Apple's iTunes has received a unique endorsement in a marketplace populated by sports and entertainment celebrities: The Vatican has blessed an iPhone app.
Apple's iTunes has received a unique endorsement in a marketplace populated by sports and entertainment celebrities: The Vatican has blessed an iPhone app.Well, not quite blessed, but acknowledged and praised something called "iBreviary," which is a prayer book that tees up the daily mass and other bytes of holy goodness, saying that it "is learning to use the new technologies." Pope Benedict XVI is rumored to listen to classical music on an iPod, and has sent SMS messages to the faithful.
Talk about a holy sponsorship deal for the Apple brand.
Standard, old branding theology would have the association of a personality with a brand name delivering an absolutely benefit: "If we hire known quantity X to wax poetic about our widget, people will attach extra value to it." It's a simple pay-for-play arrangement, no different conceptually from Rod Blagojevich's imagined criminality ... and a nice deal for non-lawbreakers like Tiger Woods, who pocketed $56 million over the past decade for lending his visage to Buick (so it could not sell any cars).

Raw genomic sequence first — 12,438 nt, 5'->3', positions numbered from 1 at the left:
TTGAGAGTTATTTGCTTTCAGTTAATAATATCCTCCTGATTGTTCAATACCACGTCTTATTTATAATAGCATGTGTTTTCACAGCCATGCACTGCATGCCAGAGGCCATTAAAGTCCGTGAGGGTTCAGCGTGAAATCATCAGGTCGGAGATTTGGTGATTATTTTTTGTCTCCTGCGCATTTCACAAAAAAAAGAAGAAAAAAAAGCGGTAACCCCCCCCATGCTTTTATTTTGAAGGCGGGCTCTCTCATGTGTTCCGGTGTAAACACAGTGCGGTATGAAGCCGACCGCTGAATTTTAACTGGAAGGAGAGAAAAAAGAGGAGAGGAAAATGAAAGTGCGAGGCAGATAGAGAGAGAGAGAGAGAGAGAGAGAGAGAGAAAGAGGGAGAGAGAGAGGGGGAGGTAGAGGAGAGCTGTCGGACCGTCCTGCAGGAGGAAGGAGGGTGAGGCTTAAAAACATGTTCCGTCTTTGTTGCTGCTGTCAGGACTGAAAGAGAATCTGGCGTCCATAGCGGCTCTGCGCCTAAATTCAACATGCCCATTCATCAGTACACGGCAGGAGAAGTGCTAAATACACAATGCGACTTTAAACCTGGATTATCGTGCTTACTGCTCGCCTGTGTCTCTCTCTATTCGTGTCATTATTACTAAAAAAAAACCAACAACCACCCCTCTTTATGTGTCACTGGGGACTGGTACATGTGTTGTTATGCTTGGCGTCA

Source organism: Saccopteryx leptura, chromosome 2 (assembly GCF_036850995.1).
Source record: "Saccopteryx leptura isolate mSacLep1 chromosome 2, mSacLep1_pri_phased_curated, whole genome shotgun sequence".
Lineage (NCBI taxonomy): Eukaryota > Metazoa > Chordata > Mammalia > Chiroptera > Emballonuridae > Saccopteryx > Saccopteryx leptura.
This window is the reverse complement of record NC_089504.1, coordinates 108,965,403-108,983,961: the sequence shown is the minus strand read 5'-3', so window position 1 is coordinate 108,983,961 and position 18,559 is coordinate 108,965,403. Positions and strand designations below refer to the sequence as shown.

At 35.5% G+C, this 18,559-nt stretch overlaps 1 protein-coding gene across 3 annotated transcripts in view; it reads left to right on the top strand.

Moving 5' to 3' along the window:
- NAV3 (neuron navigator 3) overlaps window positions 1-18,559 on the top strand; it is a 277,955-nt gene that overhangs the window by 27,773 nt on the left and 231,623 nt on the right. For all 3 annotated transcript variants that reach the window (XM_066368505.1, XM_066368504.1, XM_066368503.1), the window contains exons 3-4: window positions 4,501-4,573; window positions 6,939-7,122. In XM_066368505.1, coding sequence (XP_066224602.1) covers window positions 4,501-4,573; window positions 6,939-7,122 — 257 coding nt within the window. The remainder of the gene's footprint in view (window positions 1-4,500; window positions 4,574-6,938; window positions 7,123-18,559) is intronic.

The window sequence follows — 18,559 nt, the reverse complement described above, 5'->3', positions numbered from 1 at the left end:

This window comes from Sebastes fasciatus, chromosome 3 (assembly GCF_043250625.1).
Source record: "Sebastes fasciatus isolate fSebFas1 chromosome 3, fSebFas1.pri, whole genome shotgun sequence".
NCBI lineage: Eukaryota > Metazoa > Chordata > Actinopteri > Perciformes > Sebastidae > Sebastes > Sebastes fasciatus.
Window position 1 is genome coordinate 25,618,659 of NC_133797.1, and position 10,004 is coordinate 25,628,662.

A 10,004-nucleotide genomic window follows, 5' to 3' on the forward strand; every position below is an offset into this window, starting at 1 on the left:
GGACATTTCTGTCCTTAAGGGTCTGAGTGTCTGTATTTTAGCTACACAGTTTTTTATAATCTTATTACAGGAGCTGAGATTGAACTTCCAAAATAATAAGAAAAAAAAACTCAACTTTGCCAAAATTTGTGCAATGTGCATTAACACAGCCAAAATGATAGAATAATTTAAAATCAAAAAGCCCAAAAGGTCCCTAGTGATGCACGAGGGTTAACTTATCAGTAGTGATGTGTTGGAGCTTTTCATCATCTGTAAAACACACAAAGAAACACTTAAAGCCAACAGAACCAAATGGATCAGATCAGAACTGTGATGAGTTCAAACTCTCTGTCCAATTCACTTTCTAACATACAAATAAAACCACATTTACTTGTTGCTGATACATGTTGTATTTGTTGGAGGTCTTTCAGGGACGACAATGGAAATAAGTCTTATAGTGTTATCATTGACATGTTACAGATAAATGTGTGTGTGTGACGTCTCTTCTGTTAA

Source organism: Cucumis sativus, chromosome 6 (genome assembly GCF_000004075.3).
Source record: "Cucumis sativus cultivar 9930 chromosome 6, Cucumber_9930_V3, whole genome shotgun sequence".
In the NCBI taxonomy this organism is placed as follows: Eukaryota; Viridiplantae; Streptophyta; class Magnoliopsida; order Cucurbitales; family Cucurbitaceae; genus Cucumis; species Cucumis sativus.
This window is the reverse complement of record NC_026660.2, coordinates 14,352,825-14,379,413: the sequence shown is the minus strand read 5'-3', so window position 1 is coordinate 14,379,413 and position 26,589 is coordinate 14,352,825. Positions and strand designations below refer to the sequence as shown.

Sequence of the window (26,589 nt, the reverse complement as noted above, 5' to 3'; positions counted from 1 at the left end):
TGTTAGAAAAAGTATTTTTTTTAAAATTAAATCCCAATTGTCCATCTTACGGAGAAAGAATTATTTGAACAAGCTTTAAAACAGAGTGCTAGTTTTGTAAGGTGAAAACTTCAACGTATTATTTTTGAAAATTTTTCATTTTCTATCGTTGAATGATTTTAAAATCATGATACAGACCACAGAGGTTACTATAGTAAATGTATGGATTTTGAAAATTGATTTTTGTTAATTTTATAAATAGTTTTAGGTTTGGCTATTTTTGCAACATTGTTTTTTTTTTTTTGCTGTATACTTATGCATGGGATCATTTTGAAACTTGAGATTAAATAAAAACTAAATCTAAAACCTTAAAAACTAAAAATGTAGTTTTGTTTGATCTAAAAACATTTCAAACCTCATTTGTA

Do endorsements benefit technology brands? I wonder. Anybody who gets tech is probably not swayed by a name or face, however popular, but rather adds brand attributes based on functionality. Maybe consumers care about endorsements -- Jerry Seinfeld tacitly approving the Microsoft name comes to mind -- but mental states like recognition, awareness, or even passing fondness do not sales prompt.
What I find most interesting about the Pontifical wink for iTunes is that it's not about a particular artifact of technology, or a technical function, but rather all about a larger utility. Experience. The context of real life. It's not a brand endorsement at all, but rather a statement of purpose.
Going forward, the Vatican probably isn't considering a lot of endorsements, although lots of companies and celebrities are likely maneuvering for such deals in 2009. I'd suggest that the model to follow is one of finding approvals of relevance and utility -- like iBreviary received -- and skipping the associations of name and face that are presumed to benefit brands.
Fewer sell-out endorsements might be the real blessing next year.
Jonathan Salem Baskin writes the Dim Bulb blog, and is the author of Branding Only Works On Cattle.
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